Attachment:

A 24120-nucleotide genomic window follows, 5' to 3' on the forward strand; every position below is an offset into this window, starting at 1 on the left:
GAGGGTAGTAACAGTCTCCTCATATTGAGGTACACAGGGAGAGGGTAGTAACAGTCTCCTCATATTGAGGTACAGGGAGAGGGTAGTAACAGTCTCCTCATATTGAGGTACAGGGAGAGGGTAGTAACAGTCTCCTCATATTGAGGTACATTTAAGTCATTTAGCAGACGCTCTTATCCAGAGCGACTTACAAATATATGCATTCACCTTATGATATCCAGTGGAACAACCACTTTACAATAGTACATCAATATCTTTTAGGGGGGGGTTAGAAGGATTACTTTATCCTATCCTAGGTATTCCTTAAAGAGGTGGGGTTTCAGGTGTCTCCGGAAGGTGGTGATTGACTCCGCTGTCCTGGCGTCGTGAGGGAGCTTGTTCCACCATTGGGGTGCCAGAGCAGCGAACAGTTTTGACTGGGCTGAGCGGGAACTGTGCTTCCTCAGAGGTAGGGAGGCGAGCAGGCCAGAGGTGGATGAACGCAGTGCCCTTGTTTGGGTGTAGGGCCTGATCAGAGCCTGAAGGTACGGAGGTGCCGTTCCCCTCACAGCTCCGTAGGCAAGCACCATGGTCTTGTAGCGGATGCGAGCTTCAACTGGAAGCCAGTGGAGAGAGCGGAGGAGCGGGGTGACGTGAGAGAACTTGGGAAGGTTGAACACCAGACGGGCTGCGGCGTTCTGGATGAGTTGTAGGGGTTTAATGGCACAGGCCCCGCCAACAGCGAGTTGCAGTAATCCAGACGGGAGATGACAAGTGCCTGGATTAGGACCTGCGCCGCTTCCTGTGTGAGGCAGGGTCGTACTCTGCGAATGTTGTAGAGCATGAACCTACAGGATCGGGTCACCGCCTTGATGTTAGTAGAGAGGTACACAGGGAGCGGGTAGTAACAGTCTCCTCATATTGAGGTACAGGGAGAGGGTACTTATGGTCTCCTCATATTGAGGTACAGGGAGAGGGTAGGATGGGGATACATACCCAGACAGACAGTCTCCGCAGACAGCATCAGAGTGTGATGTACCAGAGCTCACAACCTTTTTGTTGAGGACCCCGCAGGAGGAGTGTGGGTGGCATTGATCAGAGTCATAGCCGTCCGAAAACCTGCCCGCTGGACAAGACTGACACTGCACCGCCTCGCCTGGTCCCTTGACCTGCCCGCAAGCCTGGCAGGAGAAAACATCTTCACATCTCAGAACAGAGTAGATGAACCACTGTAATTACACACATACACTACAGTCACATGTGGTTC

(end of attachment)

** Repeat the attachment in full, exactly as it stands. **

A 24120-nucleotide genomic window follows, 5' to 3' on the forward strand; every position below is an offset into this window, starting at 1 on the left:
GAGGGTAGTAACAGTCTCCTCATATTGAGGTACACAGGGAGAGGGTAGTAACAGTCTCCTCATATTGAGGTACAGGGAGAGGGTAGTAACAGTCTCCTCATATTGAGGTACAGGGAGAGGGTAGTAACAGTCTCCTCATATTGAGGTACATTTAAGTCATTTAGCAGACGCTCTTATCCAGAGCGACTTACAAATATATGCATTCACCTTATGATATCCAGTGGAACAACCACTTTACAATAGTACATCAATATCTTTTAGGGGGGGGTTAGAAGGATTACTTTATCCTATCCTAGGTATTCCTTAAAGAGGTGGGGTTTCAGGTGTCTCCGGAAGGTGGTGATTGACTCCGCTGTCCTGGCGTCGTGAGGGAGCTTGTTCCACCATTGGGGTGCCAGAGCAGCGAACAGTTTTGACTGGGCTGAGCGGGAACTGTGCTTCCTCAGAGGTAGGGAGGCGAGCAGGCCAGAGGTGGATGAACGCAGTGCCCTTGTTTGGGTGTAGGGCCTGATCAGAGCCTGAAGGTACGGAGGTGCCGTTCCCCTCACAGCTCCGTAGGCAAGCACCATGGTCTTGTAGCGGATGCGAGCTTCAACTGGAAGCCAGTGGAGAGAGCGGAGGAGCGGGGTGACGTGAGAGAACTTGGGAAGGTTGAACACCAGACGGGCTGCGGCGTTCTGGATGAGTTGTAGGGGTTTAATGGCACAGGCCCCGCCAACAGCGAGTTGCAGTAATCCAGACGGGAGATGACAAGTGCCTGGATTAGGACCTGCGCCGCTTCCTGTGTGAGGCAGGGTCGTACTCTGCGAATGTTGTAGAGCATGAACCTACAGGATCGGGTCACCGCCTTGATGTTAGTAGAGAGGTACACAGGGAGCGGGTAGTAACAGTCTCCTCATATTGAGGTACAGGGAGAGGGTACTTATGGTCTCCTCATATTGAGGTACAGGGAGAGGGTAGGATGGGGATACATACCCAGACAGACAGTCTCCGCAGACAGCATCAGAGTGTGATGTACCAGAGCTCACAACCTTTTTGTTGAGGACCCCGCAGGAGGAGTGTGGGTGGCATTGATCAGAGTCATAGCCGTCCGAAAACCTGCCCGCTGGACAAGACTGACACTGCACCGCCTCGCCTGGTCCCTTGACCTGCCCGCAAGCCTGGCAGGAGAAAACATCTTCACATCTCAGAACAGAGTAGATGAACCACTGTAATTACACACATACACTACAGTCACATGTGGTTC